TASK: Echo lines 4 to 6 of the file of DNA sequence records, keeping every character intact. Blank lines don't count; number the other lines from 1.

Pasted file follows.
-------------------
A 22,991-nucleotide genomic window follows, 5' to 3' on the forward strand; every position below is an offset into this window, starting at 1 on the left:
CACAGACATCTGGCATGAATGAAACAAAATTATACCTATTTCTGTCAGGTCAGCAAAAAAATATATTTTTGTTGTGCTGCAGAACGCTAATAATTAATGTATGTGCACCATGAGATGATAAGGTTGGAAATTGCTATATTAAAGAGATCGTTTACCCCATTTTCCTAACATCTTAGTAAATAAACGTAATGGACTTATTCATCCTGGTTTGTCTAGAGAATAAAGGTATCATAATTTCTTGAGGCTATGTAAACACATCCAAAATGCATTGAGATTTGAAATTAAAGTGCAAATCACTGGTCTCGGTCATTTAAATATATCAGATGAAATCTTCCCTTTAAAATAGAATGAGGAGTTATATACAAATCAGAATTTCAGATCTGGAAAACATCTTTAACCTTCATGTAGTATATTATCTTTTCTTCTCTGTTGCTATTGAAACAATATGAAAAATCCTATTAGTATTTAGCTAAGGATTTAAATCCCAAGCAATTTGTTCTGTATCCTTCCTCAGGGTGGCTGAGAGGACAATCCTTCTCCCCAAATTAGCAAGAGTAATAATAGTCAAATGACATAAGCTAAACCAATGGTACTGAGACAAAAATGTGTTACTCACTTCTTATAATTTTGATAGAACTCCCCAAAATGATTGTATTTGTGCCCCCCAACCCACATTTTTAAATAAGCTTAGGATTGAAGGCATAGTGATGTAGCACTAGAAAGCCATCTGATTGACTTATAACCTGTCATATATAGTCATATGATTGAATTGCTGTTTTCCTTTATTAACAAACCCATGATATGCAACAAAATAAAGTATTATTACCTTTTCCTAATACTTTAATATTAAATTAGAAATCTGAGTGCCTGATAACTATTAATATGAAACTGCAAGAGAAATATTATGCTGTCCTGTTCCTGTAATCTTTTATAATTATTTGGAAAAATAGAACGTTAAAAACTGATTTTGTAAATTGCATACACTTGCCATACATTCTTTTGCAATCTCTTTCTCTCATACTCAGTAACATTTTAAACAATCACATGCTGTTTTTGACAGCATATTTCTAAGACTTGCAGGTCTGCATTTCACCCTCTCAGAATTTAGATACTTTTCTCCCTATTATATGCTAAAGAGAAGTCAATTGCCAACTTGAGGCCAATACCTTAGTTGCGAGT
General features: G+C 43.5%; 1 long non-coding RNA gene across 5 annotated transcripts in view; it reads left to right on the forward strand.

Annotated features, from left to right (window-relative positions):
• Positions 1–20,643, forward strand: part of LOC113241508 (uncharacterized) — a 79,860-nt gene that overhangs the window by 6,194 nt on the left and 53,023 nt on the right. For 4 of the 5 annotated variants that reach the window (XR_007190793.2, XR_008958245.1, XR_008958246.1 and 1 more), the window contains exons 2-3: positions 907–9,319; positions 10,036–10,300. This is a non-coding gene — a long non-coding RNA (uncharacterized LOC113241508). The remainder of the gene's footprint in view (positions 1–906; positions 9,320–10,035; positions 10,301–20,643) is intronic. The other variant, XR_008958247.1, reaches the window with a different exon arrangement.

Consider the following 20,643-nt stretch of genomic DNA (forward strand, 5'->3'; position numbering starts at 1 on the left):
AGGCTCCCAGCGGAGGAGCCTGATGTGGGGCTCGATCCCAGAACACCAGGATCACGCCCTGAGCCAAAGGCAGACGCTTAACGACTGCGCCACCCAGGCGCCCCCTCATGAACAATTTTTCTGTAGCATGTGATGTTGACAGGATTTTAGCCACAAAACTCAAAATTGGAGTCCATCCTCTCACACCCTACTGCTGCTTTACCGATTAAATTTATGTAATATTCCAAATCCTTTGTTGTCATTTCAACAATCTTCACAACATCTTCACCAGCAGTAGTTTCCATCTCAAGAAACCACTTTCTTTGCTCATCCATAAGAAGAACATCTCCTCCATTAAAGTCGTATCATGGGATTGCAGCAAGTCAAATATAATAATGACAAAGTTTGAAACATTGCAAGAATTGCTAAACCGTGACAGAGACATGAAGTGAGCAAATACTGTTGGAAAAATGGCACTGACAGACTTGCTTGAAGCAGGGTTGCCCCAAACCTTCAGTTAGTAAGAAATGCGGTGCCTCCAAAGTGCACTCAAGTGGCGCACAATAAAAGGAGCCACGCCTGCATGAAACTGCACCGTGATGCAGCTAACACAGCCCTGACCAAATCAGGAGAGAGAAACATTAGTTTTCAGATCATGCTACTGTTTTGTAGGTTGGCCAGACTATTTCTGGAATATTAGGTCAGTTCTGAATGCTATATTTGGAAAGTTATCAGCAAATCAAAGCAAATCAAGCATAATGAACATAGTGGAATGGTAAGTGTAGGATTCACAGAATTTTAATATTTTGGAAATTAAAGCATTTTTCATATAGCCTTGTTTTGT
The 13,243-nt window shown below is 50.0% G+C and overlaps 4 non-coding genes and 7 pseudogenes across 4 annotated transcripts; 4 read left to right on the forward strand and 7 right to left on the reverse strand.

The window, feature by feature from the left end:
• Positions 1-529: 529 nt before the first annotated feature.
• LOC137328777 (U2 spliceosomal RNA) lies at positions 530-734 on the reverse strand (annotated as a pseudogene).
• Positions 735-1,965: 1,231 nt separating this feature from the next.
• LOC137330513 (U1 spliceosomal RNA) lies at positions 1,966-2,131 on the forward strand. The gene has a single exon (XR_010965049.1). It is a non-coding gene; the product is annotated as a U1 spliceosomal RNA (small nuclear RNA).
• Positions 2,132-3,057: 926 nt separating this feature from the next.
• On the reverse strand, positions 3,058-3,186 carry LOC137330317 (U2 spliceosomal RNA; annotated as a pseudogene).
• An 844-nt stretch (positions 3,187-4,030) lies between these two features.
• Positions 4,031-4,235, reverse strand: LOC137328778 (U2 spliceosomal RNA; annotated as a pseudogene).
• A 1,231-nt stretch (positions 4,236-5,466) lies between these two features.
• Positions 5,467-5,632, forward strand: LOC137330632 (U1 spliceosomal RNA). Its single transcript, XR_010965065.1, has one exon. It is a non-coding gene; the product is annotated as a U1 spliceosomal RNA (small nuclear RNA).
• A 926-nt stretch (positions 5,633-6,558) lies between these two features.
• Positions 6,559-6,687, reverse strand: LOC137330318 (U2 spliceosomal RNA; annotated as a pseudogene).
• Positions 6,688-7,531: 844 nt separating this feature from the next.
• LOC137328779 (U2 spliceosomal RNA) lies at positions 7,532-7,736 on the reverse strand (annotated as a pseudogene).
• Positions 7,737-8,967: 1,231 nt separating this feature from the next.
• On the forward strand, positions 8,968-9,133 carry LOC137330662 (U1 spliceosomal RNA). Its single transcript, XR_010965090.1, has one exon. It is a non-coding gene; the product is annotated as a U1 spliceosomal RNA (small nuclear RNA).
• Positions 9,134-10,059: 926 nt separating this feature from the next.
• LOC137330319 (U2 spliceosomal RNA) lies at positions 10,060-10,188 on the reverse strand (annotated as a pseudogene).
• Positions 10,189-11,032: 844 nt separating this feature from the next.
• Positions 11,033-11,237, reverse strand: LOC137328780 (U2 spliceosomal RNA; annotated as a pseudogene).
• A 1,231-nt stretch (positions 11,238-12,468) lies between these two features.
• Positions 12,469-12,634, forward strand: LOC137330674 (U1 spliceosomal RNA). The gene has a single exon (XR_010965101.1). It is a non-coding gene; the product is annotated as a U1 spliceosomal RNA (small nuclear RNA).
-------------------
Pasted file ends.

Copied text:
Annotated features, from left to right (window-relative positions):
• Positions 1–20,643, forward strand: part of LOC113241508 (uncharacterized) — a 79,860-nt gene that overhangs the window by 6,194 nt on the left and 53,023 nt on the right. For 4 of the 5 annotated variants that reach the window (XR_007190793.2, XR_008958245.1, XR_008958246.1 and 1 more), the window contains exons 2-3: positions 907–9,319; positions 10,036–10,300. This is a non-coding gene — a long non-coding RNA (uncharacterized LOC113241508). The remainder of the gene's footprint in view (positions 1–906; positions 9,320–10,035; positions 10,301–20,643) is intronic. The other variant, XR_008958247.1, reaches the window with a different exon arrangement.

Consider the following 20,643-nt stretch of genomic DNA (forward strand, 5'->3'; position numbering starts at 1 on the left):